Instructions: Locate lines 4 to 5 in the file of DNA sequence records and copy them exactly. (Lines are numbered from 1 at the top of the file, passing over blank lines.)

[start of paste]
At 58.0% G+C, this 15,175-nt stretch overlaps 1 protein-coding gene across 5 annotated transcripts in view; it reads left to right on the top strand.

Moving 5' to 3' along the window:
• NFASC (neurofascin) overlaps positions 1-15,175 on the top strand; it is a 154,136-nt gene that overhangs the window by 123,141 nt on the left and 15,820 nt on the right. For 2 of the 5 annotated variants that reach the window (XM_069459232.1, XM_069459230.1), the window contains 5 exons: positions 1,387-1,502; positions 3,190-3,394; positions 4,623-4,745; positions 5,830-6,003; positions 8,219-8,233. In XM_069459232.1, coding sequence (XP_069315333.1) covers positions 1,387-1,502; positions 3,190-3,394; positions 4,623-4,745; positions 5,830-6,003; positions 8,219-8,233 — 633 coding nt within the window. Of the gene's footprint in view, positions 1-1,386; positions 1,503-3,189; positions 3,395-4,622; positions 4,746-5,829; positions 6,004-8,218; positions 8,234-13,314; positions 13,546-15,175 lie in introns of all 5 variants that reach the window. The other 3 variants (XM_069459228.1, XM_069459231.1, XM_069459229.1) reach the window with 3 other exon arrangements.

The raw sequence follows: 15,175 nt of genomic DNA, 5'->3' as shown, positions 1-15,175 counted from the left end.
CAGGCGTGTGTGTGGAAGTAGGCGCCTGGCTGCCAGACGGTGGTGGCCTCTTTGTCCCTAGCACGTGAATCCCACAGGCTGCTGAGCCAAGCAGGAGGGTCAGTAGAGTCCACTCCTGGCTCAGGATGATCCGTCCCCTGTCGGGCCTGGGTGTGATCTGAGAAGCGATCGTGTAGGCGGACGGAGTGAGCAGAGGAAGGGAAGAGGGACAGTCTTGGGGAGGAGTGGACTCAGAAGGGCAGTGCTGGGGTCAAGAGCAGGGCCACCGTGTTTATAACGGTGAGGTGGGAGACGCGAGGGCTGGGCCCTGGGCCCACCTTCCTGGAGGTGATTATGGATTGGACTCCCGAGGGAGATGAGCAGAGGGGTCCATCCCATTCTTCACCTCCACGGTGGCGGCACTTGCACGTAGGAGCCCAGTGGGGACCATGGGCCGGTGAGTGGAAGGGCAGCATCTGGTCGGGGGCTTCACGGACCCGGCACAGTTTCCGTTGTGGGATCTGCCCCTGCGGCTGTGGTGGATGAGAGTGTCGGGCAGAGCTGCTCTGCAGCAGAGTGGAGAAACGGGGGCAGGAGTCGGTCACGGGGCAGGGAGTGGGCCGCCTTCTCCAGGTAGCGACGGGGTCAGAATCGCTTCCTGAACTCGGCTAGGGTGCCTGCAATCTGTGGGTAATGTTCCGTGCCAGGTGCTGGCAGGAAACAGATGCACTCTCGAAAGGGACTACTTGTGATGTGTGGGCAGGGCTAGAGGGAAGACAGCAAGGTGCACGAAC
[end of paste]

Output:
The raw sequence follows: 15,175 nt of genomic DNA, 5'->3' as shown, positions 1-15,175 counted from the left end.
CAGGCGTGTGTGTGGAAGTAGGCGCCTGGCTGCCAGACGGTGGTGGCCTCTTTGTCCCTAGCACGTGAATCCCACAGGCTGCTGAGCCAAGCAGGAGGGTCAGTAGAGTCCACTCCTGGCTCAGGATGATCCGTCCCCTGTCGGGCCTGGGTGTGATCTGAGAAGCGATCGTGTAGGCGGACGGAGTGAGCAGAGGAAGGGAAGAGGGACAGTCTTGGGGAGGAGTGGACTCAGAAGGGCAGTGCTGGGGTCAAGAGCAGGGCCACCGTGTTTATAACGGTGAGGTGGGAGACGCGAGGGCTGGGCCCTGGGCCCACCTTCCTGGAGGTGATTATGGATTGGACTCCCGAGGGAGATGAGCAGAGGGGTCCATCCCATTCTTCACCTCCACGGTGGCGGCACTTGCACGTAGGAGCCCAGTGGGGACCATGGGCCGGTGAGTGGAAGGGCAGCATCTGGTCGGGGGCTTCACGGACCCGGCACAGTTTCCGTTGTGGGATCTGCCCCTGCGGCTGTGGTGGATGAGAGTGTCGGGCAGAGCTGCTCTGCAGCAGAGTGGAGAAACGGGGGCAGGAGTCGGTCACGGGGCAGGGAGTGGGCCGCCTTCTCCAGGTAGCGACGGGGTCAGAATCGCTTCCTGAACTCGGCTAGGGTGCCTGCAATCTGTGGGTAATGTTCCGTGCCAGGTGCTGGCAGGAAACAGATGCACTCTCGAAAGGGACTACTTGTGATGTGTGGGCAGGGCTAGAGGGAAGACAGCAAGGTGCACGAAC